[inserted on the left margin: My own personal relation with the Presdt.]
It was at this time that my own relations with him commenced. I had known him slightly while he was in the Senate; but lost no time in seeing him after he became Presdt. He received me kindly. I hope that I shall not err, if I allude briefly to what passed between us. [struck: Perhaps it may]
I was in Washington during the first month of [struck: Presdt Johnson's] [inserted: the new] Administration, destined to fill such an unhappy place in history. During this period I saw [struck: him] [inserted: the Presdt] frequently, sometimes at the [inserted: private] house he then occupied & sometimes at his office in the Treasury. On these occasions the constant topic was "reconstruction," which was considered
[inserted: 43]
[43] in every variety & aspect. [inserted: More than] Once [struck: I sat with him alone in the evening], I ventured to press upon him the duty & the [struck: glory] [inserted: renown] of carrying out the principles of the Declaration of Independence & of founding the new govts. in the rebel states on the consent of the governed, without any distinction of color. To this earnest appeal he replied [inserted: on one occasion, as I sat with him alone] in words which I can never forget; "On this question, Mr Sumner, there is no difference between us. You & I are alike." Need I say, that I was touched to the heart by this [struck: declaration] [inserted: annunciation], which seemed to promise a victory without a battle. Accustomed to controversy I saw clearly that if the Presdt. [struck: declared] [inserted: announced] himself in favor of the Equal Rights of All, the good cause must prevail without controversy. After expressing to him my joy & gratitude, I remarked still further, that it was important that there should be no division in the great Union party - [struck: &] that there should be no line [inserted: now through it] on one side of which would be gentlemen calling themselves "the President's friends," but that we should be kept all together as a seamless garment. To this he [inserted: promptly] replied; "I mean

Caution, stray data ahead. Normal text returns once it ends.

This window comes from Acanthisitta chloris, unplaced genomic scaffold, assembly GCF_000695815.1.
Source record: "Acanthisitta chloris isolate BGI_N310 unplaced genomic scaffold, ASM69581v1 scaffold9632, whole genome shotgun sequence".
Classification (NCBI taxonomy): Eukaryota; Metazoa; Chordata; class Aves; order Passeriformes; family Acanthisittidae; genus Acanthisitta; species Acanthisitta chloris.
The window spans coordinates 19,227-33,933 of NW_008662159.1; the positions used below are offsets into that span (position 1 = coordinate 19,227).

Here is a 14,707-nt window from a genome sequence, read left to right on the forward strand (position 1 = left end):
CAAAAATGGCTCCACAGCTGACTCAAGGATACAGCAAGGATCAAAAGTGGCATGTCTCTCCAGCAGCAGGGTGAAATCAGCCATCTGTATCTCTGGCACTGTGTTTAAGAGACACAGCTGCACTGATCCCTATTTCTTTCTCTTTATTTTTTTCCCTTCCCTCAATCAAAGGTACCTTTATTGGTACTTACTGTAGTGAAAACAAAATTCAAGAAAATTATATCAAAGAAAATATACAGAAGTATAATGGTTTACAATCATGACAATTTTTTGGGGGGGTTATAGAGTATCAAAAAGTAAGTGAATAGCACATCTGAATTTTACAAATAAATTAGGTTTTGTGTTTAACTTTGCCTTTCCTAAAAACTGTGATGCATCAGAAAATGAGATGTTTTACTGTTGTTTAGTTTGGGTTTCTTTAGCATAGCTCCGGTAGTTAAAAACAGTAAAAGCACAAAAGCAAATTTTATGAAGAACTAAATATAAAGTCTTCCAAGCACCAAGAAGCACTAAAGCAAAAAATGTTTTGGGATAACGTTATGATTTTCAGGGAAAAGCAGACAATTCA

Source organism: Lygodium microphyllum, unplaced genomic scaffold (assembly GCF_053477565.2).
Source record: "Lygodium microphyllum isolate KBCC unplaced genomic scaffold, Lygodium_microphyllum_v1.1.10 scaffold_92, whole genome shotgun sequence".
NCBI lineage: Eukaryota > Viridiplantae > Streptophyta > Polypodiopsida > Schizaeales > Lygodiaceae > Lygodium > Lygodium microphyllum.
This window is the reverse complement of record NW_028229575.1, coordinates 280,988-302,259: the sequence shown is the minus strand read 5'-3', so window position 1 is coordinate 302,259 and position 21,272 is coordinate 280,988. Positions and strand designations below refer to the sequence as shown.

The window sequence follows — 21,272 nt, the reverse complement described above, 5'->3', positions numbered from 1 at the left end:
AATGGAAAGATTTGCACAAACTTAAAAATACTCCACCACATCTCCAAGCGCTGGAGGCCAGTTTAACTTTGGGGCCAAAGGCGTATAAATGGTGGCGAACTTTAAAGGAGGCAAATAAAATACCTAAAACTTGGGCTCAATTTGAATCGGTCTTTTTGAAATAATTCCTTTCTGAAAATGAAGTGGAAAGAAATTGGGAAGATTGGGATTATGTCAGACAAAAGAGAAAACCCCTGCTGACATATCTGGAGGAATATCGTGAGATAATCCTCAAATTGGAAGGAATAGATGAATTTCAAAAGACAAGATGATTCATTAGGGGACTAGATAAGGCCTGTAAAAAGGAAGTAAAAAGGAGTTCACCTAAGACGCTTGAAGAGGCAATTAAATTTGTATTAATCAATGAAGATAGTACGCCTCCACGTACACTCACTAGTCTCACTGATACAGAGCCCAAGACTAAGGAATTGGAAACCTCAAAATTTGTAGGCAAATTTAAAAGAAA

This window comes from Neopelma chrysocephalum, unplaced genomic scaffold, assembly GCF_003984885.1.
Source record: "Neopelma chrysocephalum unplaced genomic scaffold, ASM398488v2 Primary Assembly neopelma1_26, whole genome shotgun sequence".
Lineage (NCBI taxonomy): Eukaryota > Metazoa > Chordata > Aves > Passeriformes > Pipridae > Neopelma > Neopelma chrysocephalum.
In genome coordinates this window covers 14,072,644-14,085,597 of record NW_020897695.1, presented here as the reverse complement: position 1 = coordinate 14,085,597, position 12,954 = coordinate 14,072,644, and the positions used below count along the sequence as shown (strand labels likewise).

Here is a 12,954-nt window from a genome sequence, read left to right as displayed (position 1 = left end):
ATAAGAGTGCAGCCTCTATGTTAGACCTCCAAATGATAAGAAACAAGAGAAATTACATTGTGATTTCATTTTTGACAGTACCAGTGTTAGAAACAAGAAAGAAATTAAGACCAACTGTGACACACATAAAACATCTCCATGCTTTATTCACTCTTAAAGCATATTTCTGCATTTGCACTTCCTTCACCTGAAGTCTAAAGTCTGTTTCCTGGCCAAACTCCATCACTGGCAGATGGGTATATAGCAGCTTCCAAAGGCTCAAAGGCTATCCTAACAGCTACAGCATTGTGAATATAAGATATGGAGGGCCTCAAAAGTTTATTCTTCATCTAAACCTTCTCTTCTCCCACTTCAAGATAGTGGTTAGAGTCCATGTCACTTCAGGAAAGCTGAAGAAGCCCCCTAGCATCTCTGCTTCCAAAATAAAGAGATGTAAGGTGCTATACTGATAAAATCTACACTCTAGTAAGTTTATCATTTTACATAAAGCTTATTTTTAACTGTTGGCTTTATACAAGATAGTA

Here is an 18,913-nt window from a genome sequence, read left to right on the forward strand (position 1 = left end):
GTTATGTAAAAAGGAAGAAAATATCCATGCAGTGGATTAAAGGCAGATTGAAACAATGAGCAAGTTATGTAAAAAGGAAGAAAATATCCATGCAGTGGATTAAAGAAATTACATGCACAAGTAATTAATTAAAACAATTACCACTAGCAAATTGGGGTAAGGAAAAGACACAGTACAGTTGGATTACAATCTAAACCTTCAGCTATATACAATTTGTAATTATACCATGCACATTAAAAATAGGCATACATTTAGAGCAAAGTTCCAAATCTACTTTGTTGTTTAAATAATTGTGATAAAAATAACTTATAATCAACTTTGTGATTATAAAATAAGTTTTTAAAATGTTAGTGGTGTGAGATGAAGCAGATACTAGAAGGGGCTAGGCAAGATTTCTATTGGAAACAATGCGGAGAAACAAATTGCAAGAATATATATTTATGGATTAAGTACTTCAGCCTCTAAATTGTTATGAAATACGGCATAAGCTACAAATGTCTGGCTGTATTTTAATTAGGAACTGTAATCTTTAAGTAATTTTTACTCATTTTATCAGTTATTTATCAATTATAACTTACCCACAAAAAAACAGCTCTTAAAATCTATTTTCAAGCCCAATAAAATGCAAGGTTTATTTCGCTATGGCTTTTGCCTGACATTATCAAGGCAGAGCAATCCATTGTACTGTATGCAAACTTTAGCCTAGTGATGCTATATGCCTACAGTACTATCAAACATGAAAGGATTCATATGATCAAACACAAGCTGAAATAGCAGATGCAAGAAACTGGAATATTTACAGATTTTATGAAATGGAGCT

[inserted: 44]
[44] to keep you all together." Nothing could be better. We were to be kept all together on the principle of Equal Rights. As I [struck: left] [inserted: walked away from] the Presdt. that evening the battle of my life seemed to be ended, while the Republic rose before me, refulgent in the light of assured freedom, an example to the nations.

On another occasion, [struck: I] during this same period, the case of Tennessee was discussed. I expressed the hope most earnestly that [struck: the] Presdt. would use his influence directly for the establishment of impartial suffrage in that state, saying that in this way Tennessee [struck: might] [inserted: would] be put at the head of the returning column & [struck: set] [inserted: be made] an example [struck: which all to be followed others must follow]; [struck: that], in one word, that all the other states would [inserted: be obliged to] draw on Tennessee. To this the Presdt. replied that, if he were at Nashville, he would see that it was accomplished. I [inserted: 45]